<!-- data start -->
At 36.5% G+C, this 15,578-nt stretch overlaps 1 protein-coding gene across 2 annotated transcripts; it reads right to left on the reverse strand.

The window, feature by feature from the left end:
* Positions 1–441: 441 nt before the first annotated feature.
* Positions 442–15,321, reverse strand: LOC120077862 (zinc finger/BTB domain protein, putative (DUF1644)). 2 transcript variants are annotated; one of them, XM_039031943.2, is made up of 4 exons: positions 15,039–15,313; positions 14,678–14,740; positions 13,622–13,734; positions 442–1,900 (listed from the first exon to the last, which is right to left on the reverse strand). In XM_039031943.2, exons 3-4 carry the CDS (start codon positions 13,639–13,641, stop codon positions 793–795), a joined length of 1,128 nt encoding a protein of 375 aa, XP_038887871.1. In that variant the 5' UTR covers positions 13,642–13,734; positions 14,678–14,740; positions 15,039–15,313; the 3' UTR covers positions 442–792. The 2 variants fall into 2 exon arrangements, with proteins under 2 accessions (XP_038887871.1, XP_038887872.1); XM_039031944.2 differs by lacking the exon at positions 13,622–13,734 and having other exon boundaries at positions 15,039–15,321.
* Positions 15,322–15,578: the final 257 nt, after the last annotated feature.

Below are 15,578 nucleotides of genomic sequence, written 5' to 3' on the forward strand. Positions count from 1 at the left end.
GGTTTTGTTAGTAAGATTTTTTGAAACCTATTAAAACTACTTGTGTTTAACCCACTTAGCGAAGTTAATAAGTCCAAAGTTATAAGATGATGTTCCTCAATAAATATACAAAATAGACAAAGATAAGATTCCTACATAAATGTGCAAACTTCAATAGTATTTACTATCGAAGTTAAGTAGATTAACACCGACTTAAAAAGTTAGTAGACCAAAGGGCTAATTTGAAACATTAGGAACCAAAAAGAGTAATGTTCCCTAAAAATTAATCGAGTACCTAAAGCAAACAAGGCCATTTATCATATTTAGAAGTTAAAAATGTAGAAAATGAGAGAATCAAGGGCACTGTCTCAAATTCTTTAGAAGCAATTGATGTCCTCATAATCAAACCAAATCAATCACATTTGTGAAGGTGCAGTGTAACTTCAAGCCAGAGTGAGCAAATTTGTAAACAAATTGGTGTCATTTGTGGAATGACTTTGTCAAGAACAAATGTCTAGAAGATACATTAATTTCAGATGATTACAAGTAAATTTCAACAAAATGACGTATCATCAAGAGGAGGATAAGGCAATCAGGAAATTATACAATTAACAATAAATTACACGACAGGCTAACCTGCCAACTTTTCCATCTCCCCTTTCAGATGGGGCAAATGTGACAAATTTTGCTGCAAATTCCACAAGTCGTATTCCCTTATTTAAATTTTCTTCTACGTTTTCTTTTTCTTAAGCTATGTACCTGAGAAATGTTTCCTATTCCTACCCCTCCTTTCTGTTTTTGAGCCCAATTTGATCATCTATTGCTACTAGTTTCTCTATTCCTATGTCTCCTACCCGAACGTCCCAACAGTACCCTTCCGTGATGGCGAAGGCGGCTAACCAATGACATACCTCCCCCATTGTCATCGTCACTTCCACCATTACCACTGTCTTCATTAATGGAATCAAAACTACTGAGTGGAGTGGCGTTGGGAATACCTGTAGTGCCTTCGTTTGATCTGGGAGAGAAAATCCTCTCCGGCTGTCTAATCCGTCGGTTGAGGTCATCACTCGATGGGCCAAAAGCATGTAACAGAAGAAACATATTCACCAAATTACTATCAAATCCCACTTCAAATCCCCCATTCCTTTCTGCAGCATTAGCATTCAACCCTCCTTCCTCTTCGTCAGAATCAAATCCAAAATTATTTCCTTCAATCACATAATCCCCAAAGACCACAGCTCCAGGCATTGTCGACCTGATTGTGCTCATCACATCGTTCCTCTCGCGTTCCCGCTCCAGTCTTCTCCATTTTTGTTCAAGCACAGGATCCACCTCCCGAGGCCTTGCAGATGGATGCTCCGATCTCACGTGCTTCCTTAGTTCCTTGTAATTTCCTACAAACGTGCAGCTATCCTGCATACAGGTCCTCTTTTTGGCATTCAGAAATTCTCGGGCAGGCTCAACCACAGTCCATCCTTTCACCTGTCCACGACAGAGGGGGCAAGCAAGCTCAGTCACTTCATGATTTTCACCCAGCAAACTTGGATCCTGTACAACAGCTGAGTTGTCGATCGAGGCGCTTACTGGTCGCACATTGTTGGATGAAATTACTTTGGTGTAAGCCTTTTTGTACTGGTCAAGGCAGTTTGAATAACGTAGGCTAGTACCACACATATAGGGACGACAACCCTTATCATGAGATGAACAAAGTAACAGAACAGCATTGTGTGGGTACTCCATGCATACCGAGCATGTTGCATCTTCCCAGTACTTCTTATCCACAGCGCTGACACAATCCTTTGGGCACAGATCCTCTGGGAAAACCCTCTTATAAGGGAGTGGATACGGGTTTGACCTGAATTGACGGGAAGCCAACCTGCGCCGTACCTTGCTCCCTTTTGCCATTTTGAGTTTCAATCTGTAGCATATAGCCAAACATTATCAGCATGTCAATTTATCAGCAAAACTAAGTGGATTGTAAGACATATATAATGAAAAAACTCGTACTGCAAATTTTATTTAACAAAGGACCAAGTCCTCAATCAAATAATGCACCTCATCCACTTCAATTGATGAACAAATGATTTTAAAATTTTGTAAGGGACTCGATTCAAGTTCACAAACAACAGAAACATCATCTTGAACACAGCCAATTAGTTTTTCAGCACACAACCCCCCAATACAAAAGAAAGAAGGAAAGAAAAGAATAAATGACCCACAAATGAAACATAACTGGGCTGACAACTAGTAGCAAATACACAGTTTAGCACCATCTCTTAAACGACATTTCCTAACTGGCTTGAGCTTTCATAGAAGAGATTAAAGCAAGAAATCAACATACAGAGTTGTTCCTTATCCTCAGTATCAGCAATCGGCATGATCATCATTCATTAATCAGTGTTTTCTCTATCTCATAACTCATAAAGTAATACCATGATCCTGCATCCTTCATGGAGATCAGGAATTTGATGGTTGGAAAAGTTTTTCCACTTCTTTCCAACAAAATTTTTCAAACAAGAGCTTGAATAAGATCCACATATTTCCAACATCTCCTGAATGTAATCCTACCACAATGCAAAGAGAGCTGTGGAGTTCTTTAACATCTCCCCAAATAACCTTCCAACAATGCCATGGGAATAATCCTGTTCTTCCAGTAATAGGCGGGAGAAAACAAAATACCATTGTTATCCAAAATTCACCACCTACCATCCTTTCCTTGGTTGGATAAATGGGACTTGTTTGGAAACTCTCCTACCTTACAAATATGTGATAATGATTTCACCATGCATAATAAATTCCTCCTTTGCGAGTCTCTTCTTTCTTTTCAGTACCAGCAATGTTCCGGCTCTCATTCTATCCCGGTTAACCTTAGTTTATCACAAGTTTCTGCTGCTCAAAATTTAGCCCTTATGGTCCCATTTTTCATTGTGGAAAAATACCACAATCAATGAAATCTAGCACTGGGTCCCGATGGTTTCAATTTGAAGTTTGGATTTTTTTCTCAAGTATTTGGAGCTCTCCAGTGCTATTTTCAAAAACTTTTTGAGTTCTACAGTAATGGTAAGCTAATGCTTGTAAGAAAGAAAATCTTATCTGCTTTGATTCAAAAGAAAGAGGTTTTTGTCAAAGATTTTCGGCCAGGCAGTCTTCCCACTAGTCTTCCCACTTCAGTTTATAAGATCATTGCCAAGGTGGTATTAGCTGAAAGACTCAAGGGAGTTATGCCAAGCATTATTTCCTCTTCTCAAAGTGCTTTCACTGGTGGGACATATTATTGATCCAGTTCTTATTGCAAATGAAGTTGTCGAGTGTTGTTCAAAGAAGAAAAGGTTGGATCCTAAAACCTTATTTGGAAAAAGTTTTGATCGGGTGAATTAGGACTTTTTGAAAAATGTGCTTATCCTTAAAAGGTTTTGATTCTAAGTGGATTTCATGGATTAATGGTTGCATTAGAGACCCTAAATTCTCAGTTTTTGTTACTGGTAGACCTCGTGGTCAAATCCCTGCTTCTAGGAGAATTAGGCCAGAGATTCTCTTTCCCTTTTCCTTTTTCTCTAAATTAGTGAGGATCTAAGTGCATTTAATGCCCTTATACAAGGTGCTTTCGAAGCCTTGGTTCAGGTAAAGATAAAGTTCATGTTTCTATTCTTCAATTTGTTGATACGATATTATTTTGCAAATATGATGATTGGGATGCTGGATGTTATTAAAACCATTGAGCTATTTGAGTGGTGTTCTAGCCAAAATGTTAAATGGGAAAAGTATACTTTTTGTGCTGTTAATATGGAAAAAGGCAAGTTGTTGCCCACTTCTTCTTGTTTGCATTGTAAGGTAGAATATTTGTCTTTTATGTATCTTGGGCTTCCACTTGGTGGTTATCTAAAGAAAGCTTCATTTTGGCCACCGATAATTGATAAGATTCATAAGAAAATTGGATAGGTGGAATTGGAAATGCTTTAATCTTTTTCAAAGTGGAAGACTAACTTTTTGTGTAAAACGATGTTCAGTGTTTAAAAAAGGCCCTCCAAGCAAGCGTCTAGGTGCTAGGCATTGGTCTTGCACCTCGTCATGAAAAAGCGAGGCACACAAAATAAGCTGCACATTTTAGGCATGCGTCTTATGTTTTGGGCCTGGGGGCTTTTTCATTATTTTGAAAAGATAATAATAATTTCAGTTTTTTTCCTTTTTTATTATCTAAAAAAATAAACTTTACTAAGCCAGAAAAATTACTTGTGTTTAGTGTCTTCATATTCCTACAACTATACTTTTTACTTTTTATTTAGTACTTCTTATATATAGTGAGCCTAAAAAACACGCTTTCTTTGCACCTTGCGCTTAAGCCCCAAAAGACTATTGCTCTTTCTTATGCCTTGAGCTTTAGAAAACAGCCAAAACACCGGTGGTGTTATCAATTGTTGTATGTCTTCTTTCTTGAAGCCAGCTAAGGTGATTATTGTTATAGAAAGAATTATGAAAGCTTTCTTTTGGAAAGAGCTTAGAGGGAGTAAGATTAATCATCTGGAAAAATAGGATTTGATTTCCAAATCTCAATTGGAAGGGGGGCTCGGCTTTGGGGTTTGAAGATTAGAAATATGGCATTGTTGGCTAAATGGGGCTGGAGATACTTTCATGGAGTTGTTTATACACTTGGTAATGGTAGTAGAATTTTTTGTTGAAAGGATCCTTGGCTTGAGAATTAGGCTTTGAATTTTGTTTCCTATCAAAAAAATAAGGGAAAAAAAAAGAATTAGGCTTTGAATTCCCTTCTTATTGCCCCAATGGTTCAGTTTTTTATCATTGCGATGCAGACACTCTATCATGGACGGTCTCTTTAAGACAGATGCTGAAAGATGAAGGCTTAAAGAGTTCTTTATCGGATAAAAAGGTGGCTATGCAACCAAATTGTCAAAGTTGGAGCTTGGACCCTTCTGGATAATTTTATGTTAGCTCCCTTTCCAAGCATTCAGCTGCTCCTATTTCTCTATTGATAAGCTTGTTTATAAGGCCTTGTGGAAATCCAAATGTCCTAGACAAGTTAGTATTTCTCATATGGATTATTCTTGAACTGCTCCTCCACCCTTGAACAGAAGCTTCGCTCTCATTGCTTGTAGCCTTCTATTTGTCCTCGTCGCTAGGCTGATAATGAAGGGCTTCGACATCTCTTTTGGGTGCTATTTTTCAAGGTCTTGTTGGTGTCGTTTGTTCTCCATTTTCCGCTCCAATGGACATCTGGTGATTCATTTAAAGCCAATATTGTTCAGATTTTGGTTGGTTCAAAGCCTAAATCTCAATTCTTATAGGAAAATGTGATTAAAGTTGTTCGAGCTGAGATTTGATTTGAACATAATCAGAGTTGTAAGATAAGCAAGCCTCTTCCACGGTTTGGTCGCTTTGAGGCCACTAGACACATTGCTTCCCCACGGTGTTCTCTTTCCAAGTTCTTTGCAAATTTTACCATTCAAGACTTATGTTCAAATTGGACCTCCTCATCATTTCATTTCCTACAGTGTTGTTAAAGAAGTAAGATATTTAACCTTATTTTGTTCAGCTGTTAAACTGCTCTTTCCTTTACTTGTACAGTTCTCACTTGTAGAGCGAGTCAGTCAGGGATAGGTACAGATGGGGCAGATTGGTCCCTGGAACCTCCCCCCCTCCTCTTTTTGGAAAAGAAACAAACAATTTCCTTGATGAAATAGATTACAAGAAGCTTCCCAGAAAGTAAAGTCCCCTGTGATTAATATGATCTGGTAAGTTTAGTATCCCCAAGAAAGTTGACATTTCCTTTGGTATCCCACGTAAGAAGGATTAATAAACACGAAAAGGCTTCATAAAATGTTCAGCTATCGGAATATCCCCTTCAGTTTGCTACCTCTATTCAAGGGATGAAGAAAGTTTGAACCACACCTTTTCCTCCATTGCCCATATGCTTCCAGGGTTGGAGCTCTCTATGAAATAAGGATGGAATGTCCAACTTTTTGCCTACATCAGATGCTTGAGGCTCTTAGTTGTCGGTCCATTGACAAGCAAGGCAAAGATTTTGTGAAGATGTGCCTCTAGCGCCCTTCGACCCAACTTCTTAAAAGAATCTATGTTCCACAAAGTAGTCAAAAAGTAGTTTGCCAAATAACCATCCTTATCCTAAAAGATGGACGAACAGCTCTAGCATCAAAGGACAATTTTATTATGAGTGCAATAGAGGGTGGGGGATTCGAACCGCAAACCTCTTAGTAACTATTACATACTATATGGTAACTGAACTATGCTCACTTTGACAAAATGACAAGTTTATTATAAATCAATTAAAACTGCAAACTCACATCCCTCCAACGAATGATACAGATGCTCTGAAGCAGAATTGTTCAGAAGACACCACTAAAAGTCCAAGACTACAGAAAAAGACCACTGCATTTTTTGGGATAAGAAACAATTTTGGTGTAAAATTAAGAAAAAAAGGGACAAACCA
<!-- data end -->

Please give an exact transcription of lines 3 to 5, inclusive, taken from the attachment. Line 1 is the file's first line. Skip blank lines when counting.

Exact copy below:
* Positions 1–441: 441 nt before the first annotated feature.
* Positions 442–15,321, reverse strand: LOC120077862 (zinc finger/BTB domain protein, putative (DUF1644)). 2 transcript variants are annotated; one of them, XM_039031943.2, is made up of 4 exons: positions 15,039–15,313; positions 14,678–14,740; positions 13,622–13,734; positions 442–1,900 (listed from the first exon to the last, which is right to left on the reverse strand). In XM_039031943.2, exons 3-4 carry the CDS (start codon positions 13,639–13,641, stop codon positions 793–795), a joined length of 1,128 nt encoding a protein of 375 aa, XP_038887871.1. In that variant the 5' UTR covers positions 13,642–13,734; positions 14,678–14,740; positions 15,039–15,313; the 3' UTR covers positions 442–792. The 2 variants fall into 2 exon arrangements, with proteins under 2 accessions (XP_038887871.1, XP_038887872.1); XM_039031944.2 differs by lacking the exon at positions 13,622–13,734 and having other exon boundaries at positions 15,039–15,321.
* Positions 15,322–15,578: the final 257 nt, after the last annotated feature.